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A jury on Tuesday afternoon cleared a West Valley City police officer in an excessive force lawsuit filed by a man he had shot.

David Matthew Hamson claimed in his lawsuit that he was trying to surrender when officer Jared Cardon opened fire on him during a traffic stop in 2007. After a two-day trial, jurors in U.S. District Court deliberated for 20 minutes and returned a verdict clearing Cardon of alleged civil rights violations.

Cardon testified that he opened fire Oct. 21, 2007, because Hamson was revving his engine as though he planned to ram Cardon and flee in a stolen car. Prosecutors four years ago found that Cardon — who faces scrutiny in a separate shooting this year that was deemed unjustified — acted lawfully when he shot Hamson.

But Hamson's attorney, Jared Parrish, said a gunshot wound to Hamson's hand shows it was not on the gearshift, putting the car into gear, when Cardon shot him.

Hamson said he initially tried to escape with his girlfriend after Cardon spotted them in a stolen Subaru Legacy at a condominium complex near 3600 West and 2800 South. Hamson backed out of a parking space, striking Cardon's police cruiser, which was stopped behind him. But Hamson testified that he gave up the flight once he was facing Cardon, who was standing next to the cruiser. Hamson said he took the car out of gear and held up his hands for about 30 seconds before he was shot.

"I realized I messed up," said Hamson, who is serving a prison sentence for driving the stolen car. "I watched Mr. Cardon ... off to my side. I just knew he was going to shoot me.

"All I wanted to do was surrender," Hamson said, crying. "That's it. I know I screwed up. I done a lot of bad things, but I didn't deserve to be shot."

Cardon said Hamson's hands were down — possibly on the steering wheel and gearshift — when the gears began grinding in the engine and Cardon began shooting from the front-passenger side of Hamson's car. He said Hamson then put his hands up defensively as he dropped toward his door.

Parrish said that doesn't line up with Hamson's other wound, which was on the back of his left shoulder.

"There is no possible way [a bullet] could have hit Mr. Hamson on the back if he was diving to the left," Parrish said.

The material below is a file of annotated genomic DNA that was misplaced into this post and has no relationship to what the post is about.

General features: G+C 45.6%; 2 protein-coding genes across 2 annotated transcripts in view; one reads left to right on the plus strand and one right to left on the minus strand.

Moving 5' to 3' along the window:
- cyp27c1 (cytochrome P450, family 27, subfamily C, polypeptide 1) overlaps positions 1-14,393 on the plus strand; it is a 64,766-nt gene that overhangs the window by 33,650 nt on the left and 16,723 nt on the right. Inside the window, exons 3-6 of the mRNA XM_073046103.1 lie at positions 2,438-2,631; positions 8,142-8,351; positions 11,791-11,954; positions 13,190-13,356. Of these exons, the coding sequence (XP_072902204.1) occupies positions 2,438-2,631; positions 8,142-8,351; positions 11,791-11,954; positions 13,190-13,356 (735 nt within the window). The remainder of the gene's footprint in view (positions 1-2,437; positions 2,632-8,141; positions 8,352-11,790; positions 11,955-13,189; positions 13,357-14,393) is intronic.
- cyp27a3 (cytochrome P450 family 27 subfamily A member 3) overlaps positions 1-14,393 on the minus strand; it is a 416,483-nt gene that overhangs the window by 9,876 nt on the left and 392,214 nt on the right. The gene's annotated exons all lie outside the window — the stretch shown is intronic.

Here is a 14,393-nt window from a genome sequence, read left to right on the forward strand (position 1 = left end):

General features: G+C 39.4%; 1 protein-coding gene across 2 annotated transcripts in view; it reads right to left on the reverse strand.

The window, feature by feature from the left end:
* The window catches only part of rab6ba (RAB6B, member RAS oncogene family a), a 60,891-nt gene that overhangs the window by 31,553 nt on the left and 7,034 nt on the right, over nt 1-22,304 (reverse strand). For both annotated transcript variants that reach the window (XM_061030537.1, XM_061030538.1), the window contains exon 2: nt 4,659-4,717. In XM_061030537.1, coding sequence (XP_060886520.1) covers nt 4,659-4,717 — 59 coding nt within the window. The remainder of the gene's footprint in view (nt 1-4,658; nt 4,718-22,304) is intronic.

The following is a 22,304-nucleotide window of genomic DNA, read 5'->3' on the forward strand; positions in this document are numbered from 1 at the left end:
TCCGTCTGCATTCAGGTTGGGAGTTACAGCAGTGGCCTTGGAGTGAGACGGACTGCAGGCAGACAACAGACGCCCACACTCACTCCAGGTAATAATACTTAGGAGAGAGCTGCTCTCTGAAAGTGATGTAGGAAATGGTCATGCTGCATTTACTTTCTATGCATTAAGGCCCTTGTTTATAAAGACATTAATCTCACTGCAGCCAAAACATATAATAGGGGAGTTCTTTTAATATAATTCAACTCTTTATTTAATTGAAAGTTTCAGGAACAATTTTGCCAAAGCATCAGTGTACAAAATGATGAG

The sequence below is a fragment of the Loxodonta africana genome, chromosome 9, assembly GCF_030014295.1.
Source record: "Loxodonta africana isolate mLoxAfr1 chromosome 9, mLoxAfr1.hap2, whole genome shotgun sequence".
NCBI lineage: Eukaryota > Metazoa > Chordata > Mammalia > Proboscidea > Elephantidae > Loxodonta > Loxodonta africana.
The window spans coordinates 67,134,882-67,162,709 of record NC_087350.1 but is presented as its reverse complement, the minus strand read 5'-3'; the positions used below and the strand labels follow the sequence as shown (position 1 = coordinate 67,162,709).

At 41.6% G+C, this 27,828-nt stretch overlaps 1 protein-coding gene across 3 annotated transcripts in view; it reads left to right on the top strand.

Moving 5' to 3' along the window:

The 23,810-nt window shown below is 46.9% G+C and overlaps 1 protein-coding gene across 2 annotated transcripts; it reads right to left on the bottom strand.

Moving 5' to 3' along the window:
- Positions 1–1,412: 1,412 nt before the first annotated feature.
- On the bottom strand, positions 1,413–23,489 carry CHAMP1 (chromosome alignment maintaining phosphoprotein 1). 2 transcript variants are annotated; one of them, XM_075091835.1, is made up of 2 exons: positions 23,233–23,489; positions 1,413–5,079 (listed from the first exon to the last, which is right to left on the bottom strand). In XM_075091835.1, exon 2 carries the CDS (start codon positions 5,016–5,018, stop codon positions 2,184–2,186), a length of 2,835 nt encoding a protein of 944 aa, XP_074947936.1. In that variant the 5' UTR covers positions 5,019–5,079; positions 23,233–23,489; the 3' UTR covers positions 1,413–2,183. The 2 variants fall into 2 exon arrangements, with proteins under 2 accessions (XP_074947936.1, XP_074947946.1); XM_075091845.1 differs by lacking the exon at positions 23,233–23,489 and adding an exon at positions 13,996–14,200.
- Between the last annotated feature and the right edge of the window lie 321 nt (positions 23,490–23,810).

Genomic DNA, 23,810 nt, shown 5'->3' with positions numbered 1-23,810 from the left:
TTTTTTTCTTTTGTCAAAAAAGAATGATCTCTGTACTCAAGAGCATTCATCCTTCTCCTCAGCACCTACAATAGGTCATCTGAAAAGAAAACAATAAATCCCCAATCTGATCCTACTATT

Cardon's attorney, Heather Snow, said Hamson could have shifted his body position in the short time when the four shots were fired.

Snow also disputed Hamson's claim that Cardon waited 30 seconds before opening fire. She played a recording of police radio traffic at the time of the shooting, in which Cardon announces the Subaru rammed his car about 4 seconds before calling out, "Shots fired! Shots fired!"

"Listen to his voice," Snow said. "That does not sound like someone who had the luxury of time to think. That was the voice of a man who feared for his life."

Cardon will not immediately return to patrol duty in West Valley City. He has been on paid administrative leave since he shot at a fleeing driver after a hit-and-run crash in May. Salt Lake County District Attorney Sim Gill this summer ruled that Cardon was unjustified in shooting at that driver, who was trying to swerve around Cardon when Cardon fired at the driver and missed, according to witness statements.

West Valley City police have not concluded internal investigations into the May shooting, said Sgt. Mike Powell. Gill said he is still considering criminal action against Cardon, but will not file charges as long as police investigations are underway.

Cardon also appeared before a federal court jury in March, when he was cleared of excessive force allegations made by another man, Cesar Medina. Medina claimed Cardon used excessive force by tackling him during a traffic stop. The jury found that Cardon's actions did not amount to excessive force.

Twitter: @erinalberty